Ethiopia says 'enemies' Egypt, Eritrea fuelling unrest

Addis Ababa (AFP) - Ethiopia on Monday blamed "enemies" from Egypt and neighbouring Eritrea for stoking an unprecedented wave of protests that has led the government to declare a six-month state of emergency.

Ethiopia's government is facing the biggest challenge of its 25 years in power from protesters who have turned their anger against foreign-owned companies, torching several farms and factories in the past week.

Communication Minister Getachew Reda said the state of emergency meant there would be a "lower threshold for the use of force". Rights organisations have already criticised authorities for a harsh security crackdown on nearly a year of protests that has killed hundreds.

"The kind of threats we are facing, the kind of attacks that are now targeting civilians, targeting civilian infrastructures, targeting investment cannot be handled through ordinary law enforcement procedures," said Getachew.

The protests threaten Ethiopia's reputation as an oasis of political stability whose double-digit growth has lured investors in recent years.

"What we have is anti-Ethiopian elements using the protesters to attack whatever achievements Ethiopia has made in the last 15 or 20 years," said Getachew.

"This has been done at the behest of historical enemies of the country," he said, accusing Eritrea of "infiltrating terrorists" into the country.

Eritrea and Ethiopia fought a two-year border war between 1998 and 2000 which left 80,000 dead, and tensions between the neighbours flared again earlier this year.

Meanwhile Getachew said Egypt had allegedly trained and financed the rebel Oromo Liberation Front (OLF), regarded by Ethiopia as a terrorist group behind the protests.

"Its leaders used to be in Asmara (Eritrea) now they are in Cairo."

He said "elements in the Egyptian political establishment" were fomenting rebellion, seeking to promote "historical rights" over access to the River Nile.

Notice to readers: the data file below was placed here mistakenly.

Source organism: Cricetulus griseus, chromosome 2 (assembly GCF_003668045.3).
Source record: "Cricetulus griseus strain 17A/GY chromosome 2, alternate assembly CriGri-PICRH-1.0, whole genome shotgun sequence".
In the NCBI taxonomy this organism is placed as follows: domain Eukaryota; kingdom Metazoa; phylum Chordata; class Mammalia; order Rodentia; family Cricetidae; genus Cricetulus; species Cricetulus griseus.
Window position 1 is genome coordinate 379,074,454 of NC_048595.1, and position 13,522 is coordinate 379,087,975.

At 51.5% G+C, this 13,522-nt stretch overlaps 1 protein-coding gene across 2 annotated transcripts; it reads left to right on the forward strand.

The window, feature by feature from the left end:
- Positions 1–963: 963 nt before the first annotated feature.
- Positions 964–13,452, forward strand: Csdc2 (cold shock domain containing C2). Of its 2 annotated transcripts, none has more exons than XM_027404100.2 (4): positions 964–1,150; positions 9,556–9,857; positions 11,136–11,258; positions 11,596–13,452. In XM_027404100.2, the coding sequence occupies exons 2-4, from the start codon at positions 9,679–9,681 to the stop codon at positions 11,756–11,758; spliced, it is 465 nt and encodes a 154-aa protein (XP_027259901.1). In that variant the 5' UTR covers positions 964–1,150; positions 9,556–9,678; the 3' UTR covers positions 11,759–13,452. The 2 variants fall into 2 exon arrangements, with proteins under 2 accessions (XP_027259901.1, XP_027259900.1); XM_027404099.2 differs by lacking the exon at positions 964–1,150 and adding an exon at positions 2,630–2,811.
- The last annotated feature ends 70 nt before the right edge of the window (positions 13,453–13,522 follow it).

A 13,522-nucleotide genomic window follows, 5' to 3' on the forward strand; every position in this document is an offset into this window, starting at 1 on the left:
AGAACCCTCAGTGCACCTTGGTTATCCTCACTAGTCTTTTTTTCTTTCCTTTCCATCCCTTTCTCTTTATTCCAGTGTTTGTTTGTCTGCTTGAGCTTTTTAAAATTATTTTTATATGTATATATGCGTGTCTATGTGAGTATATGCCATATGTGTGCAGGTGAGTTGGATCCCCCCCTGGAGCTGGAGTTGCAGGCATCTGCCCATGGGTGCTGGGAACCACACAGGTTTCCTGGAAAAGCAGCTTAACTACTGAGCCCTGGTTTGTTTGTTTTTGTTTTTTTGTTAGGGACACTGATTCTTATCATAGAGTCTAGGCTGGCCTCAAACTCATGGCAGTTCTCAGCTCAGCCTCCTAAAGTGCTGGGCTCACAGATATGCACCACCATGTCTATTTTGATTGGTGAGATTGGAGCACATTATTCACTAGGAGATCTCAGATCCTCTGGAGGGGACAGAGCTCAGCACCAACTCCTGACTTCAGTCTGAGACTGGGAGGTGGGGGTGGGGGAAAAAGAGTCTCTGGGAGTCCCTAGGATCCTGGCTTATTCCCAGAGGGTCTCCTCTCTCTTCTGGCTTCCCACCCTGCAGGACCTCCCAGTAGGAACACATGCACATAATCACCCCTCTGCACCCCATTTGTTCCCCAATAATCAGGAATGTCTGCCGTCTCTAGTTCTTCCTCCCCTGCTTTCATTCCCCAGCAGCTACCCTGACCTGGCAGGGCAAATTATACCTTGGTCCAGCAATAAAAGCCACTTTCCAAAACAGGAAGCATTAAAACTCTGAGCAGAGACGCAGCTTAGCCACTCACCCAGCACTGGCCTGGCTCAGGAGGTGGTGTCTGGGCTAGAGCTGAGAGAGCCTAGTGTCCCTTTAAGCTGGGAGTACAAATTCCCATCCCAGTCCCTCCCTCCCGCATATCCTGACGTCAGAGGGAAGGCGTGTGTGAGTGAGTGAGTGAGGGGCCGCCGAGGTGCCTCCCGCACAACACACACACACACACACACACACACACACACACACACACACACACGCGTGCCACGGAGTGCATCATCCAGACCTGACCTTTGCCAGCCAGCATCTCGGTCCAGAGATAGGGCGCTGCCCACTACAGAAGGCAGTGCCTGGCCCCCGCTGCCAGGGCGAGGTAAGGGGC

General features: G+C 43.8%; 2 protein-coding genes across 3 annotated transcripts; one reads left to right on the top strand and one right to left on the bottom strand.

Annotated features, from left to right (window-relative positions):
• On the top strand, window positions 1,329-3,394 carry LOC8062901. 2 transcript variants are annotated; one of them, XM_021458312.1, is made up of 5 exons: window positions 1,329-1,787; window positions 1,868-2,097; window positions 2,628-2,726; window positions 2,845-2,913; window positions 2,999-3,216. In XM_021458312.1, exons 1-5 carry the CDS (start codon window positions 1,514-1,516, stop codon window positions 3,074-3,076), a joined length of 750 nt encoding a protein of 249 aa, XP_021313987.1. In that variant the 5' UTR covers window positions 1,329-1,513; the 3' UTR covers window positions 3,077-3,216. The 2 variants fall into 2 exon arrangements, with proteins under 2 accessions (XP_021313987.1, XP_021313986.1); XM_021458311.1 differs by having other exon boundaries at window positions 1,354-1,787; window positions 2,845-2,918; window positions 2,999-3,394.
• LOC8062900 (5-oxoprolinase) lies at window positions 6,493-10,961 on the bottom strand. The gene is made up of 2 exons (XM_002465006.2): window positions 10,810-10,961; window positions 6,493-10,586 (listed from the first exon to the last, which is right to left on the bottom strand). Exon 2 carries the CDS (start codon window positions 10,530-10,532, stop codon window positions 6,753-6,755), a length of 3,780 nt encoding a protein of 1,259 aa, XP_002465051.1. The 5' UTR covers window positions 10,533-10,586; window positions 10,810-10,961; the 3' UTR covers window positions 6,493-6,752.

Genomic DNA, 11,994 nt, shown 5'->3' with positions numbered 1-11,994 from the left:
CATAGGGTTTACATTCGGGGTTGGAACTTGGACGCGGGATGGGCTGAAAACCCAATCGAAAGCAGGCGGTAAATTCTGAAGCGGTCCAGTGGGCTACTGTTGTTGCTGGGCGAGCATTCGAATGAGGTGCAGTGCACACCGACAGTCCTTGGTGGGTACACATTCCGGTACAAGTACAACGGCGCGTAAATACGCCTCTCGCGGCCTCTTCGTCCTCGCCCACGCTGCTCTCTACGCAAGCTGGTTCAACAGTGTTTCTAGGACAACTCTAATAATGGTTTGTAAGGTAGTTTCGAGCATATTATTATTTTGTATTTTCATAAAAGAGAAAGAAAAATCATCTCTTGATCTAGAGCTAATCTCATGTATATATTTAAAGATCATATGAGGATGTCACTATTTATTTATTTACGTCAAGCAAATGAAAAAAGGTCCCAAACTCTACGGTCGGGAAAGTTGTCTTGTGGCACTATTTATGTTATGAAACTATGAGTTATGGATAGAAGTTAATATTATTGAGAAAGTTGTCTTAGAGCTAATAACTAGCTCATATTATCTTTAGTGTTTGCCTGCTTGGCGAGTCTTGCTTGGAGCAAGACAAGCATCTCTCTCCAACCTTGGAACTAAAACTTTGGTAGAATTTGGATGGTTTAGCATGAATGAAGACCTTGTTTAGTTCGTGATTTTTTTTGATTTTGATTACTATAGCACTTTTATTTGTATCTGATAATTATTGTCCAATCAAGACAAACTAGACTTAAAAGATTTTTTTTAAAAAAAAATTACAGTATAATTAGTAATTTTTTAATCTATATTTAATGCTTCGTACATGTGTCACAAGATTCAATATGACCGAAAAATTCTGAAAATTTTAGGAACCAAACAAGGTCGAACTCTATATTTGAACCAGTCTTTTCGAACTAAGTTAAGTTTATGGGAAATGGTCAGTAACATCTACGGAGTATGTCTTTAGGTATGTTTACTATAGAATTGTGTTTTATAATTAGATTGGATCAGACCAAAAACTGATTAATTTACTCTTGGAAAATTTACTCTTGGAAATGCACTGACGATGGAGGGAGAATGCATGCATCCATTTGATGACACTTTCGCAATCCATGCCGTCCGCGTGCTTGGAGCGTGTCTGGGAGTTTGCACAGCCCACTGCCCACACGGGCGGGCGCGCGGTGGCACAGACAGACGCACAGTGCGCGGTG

Ethiopia is building a hydropower dam on the Nile close to its source in the Ethiopian highlands, raising fears in Egypt which depends on controlling the flow of the Nile's waters for its survival.

Last week Ethiopia's foreign ministry summoned Egypt's ambassador to discuss "the current situation", according to Ethiopian state media.

-'A sinister move'-

Protesters from the majority Oromo and Amhara ethnic groups say they are marginalised by the minority Tigrayan-led government which they accuse of monopolising power and controlling the economy.

The latest surge in anger comes after a stampede at an Oromo religious festival on October 2 after police fired teargas at protesters, sparking panic that left over 50 dead.

Getachew said protesters had torched more than a dozen farms and destroyed five factories, adding that an unspecified number of civilians had been killed in the ensuing violence.

The protests first began in November 2015 and international rights groups estimate at least 500 demonstrators have been killed and hundreds injured over the past 10 months.

"The country has already been under the same exact situation of state of emergency since the first protest broke out," said Henok Gabisa, a researcher on international law at Washington and Lee University in the United States.

"The declaration of the state of emergency is a sinister move to be used as a legal cover by the regime to continue to exonerate itself from mass murders, mass arrests, media blackout."

Getachew said the "extraordinary situation" demanded the state of emergency but insisted it did not amount to a "blanket ban on civilian life".

He raised the possibility of concessions to protesters such as a government reshuffle and a "broadening of political space".

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